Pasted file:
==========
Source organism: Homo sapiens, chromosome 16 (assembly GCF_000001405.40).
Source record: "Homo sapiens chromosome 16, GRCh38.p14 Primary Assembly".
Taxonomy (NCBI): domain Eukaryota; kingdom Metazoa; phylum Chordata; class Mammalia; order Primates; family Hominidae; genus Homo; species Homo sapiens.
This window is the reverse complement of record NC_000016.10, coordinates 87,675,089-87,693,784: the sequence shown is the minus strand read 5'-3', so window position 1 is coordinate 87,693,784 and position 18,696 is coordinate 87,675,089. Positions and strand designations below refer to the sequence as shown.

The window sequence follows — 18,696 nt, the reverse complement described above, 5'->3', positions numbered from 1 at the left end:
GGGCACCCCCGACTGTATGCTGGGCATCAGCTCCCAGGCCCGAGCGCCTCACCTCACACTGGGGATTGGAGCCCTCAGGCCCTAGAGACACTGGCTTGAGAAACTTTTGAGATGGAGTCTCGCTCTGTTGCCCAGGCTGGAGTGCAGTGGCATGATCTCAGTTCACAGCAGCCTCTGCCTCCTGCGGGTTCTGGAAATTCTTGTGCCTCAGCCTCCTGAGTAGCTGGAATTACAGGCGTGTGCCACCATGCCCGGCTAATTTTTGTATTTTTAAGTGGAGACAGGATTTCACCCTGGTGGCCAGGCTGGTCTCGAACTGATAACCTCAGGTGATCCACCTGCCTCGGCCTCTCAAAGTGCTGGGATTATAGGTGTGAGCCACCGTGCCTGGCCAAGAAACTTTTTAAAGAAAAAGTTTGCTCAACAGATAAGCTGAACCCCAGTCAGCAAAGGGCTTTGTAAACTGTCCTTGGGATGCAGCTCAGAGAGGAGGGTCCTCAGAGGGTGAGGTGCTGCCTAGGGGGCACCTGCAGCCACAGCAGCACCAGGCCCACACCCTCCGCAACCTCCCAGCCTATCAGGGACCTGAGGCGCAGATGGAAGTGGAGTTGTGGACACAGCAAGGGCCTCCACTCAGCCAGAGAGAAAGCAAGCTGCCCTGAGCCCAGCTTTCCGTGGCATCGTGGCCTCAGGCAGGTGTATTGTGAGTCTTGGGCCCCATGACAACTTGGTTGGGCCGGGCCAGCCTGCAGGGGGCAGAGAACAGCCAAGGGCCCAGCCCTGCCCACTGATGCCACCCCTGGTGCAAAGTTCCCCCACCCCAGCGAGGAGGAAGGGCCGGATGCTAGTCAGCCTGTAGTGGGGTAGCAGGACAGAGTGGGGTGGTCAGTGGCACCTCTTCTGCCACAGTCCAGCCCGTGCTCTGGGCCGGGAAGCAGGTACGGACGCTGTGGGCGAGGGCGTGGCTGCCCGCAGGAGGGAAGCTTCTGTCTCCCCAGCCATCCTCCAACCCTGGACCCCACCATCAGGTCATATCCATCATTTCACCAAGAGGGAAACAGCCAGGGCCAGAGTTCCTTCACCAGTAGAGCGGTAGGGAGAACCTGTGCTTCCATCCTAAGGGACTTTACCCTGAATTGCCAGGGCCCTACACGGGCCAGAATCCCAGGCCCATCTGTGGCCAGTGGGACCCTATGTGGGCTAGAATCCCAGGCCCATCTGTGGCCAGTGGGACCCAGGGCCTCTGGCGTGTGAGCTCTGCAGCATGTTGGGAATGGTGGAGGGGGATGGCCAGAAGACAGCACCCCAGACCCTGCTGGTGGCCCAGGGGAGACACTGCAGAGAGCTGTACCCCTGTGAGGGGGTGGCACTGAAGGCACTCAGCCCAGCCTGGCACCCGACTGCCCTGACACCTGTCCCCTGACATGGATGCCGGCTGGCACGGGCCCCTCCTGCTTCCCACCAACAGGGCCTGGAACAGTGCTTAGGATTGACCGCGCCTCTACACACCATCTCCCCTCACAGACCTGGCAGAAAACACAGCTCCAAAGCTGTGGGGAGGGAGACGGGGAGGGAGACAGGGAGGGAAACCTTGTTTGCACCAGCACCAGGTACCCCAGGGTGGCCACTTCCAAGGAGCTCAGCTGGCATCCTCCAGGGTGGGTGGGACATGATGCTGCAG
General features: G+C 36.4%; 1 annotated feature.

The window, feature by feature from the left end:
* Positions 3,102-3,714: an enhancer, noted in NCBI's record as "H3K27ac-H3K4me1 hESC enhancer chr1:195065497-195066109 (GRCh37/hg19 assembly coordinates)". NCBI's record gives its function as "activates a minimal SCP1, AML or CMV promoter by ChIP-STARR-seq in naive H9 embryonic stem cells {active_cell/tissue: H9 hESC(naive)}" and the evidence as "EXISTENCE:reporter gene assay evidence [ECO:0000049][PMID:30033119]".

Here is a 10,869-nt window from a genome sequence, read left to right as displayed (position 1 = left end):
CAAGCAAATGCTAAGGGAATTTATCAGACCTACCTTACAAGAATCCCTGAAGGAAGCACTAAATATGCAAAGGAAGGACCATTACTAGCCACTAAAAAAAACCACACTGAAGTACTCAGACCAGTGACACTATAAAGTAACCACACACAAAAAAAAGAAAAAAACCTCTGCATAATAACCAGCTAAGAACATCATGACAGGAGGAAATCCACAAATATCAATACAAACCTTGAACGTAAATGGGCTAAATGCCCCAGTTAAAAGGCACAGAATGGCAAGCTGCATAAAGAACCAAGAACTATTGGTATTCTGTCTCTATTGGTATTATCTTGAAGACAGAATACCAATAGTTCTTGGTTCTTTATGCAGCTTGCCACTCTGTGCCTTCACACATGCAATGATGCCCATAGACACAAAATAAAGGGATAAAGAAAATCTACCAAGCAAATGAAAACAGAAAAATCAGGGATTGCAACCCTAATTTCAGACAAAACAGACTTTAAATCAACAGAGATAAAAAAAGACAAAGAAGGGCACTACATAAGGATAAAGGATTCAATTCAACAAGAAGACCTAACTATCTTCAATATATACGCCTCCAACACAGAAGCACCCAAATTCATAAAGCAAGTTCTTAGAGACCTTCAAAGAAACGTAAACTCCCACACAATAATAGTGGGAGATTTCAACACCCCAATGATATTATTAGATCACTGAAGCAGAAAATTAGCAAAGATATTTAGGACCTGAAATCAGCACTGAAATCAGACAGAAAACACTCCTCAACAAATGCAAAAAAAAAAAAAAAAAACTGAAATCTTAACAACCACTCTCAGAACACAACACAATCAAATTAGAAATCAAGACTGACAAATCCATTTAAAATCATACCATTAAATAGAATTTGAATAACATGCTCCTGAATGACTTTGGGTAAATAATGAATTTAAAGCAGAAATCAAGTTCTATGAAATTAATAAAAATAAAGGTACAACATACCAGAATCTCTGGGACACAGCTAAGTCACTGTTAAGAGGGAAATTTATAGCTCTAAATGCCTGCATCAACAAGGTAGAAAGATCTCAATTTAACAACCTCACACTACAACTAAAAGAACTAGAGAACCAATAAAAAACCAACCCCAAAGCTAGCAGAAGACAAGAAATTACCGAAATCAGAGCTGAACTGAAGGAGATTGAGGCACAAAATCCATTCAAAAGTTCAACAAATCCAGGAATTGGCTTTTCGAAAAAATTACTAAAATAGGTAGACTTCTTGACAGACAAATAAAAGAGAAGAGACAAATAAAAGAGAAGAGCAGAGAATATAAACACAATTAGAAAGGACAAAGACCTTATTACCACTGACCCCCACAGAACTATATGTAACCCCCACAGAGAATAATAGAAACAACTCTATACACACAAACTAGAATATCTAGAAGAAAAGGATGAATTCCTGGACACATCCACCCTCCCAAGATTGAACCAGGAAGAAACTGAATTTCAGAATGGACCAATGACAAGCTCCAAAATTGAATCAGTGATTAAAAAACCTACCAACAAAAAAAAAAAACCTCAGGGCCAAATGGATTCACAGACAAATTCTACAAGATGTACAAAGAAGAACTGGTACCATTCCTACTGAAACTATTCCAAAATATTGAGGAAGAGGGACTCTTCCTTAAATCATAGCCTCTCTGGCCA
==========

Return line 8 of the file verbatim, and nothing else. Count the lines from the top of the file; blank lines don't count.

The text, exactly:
The window, feature by feature from the left end: